Diabetes is starting to reach epidemic proportions in the United States with 23 million American adults and children suffering from the disorder. Add to that the fact that 57 million Americans are pre-diabetic.
Some of the risk factors that are published by the NIH are included below.
- Older than 45
- Gestational diabetes
- Excessive weight especially in the waist.
- Family history
- HDL cholesterol under 35
- High blood levels of triglycerides, a type of fat molecule (250 mg/dL or more)
- High blood pressure (greater than or equal to 140/90 mmHg)
- Impaired glucose tolerance
- Exercising less than 3 times a week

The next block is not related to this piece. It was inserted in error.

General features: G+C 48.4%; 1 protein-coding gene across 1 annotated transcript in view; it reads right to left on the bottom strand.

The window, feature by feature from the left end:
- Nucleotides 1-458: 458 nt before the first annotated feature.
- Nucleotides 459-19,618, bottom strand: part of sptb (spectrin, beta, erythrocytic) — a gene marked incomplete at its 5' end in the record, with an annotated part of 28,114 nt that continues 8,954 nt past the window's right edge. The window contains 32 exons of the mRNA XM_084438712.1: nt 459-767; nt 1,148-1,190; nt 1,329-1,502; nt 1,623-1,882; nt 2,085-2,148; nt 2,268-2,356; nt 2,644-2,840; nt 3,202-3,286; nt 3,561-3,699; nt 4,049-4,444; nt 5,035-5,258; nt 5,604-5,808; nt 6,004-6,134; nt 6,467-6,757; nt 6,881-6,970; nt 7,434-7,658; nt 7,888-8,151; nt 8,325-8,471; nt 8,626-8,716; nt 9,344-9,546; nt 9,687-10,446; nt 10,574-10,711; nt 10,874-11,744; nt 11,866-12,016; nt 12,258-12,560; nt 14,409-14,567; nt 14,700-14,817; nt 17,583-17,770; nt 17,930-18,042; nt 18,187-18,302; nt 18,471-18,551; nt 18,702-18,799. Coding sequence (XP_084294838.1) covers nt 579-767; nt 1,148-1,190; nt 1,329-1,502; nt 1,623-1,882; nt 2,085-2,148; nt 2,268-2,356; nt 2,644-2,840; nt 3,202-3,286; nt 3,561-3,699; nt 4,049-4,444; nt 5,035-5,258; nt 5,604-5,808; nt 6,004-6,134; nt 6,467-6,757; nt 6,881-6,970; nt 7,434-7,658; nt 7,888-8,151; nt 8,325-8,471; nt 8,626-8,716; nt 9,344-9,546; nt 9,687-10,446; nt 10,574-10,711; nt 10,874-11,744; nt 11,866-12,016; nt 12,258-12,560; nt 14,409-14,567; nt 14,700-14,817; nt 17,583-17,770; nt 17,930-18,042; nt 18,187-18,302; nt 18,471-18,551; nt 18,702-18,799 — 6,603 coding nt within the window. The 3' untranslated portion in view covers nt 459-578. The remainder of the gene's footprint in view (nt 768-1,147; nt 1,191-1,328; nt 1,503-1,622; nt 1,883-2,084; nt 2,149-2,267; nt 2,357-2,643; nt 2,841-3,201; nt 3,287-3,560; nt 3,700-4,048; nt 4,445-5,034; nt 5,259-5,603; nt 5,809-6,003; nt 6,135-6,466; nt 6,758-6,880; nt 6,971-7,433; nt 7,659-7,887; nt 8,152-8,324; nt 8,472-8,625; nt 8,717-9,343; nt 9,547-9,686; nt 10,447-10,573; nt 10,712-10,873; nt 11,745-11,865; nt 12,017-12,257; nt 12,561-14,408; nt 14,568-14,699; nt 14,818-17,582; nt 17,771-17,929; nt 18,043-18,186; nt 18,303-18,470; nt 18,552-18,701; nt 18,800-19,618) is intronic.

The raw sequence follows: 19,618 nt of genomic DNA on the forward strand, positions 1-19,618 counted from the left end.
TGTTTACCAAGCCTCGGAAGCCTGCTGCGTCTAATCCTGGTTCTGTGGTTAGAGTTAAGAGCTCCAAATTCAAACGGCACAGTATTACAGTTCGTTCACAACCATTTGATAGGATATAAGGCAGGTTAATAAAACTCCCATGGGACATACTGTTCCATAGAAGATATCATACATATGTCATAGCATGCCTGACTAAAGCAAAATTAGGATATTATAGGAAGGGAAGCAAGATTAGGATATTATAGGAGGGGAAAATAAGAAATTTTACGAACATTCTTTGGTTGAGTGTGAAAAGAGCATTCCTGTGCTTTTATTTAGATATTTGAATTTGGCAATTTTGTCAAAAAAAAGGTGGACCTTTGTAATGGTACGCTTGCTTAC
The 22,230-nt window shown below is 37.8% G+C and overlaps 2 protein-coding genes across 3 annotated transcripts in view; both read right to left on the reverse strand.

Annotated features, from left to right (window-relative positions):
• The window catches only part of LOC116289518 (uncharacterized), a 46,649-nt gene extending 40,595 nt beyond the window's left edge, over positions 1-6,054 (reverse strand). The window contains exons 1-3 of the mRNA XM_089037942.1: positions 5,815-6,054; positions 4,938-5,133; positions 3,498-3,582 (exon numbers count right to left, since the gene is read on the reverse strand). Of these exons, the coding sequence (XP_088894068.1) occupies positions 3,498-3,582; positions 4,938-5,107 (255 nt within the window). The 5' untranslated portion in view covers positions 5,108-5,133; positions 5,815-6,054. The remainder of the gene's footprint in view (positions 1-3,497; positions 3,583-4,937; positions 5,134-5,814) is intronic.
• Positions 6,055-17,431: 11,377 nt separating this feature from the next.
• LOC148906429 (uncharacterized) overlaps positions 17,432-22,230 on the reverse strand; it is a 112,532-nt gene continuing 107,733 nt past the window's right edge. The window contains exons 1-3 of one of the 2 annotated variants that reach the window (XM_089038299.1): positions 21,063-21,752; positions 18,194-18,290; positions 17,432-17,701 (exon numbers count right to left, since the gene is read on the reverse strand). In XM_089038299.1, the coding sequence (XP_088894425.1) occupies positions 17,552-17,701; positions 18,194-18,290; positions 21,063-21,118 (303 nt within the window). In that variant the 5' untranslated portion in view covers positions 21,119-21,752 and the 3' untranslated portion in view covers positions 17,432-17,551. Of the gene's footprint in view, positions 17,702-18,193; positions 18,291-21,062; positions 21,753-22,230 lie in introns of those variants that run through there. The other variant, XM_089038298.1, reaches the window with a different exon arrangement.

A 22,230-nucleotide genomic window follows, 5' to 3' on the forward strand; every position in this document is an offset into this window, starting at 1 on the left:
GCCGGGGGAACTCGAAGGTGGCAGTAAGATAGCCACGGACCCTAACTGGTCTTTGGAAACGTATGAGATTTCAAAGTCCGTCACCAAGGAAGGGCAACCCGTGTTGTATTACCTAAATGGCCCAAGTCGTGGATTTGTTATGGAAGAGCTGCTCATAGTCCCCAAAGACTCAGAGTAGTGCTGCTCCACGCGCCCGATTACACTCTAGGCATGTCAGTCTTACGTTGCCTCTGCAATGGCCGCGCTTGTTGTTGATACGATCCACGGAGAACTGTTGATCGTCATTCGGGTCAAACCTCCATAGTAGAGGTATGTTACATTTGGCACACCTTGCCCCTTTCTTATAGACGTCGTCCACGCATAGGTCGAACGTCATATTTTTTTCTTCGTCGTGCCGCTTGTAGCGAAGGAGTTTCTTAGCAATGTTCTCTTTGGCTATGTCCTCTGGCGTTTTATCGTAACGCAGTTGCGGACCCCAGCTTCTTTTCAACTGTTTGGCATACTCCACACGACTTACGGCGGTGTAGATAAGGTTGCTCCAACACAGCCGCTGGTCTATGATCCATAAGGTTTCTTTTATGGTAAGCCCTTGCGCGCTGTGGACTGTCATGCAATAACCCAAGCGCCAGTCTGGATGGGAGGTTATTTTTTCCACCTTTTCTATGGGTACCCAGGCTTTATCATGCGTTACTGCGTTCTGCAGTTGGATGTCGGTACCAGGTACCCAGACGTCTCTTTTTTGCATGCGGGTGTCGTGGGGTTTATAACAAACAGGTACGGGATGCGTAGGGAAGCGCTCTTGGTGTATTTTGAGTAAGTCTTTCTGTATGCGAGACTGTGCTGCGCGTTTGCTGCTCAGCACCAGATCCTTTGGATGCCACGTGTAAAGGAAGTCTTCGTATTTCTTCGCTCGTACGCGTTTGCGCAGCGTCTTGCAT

- Metabolic syndrome
- Polycystic ovarian syndrome
A recent study from Tufts -by Anastassios G. Pittas, MD - showed that vitamin D may be helpful in improving insulin secretion and insulin sensitivity. He found that those with the highest vitamin D levels had the lowest incidence of diabetes.
A recent French study found that Vitamin D from sun exposure was helpful in reducing the risk of breast cancer from about 32 to 43 percent.
Summertime sun exposure is an important way of elevating levels of vitamin D. Could sun block be a risk factor in the development of diabetes given that vitamin D levels are related to risk factors. We can easily produce as much as 10,000 IU in a few minutes of exposure if we have light skin. The vitamin D we need can be made before we even start to tan or turn pink and over-exposure is not necessary. For more information check out the Vitamin D Council’s website.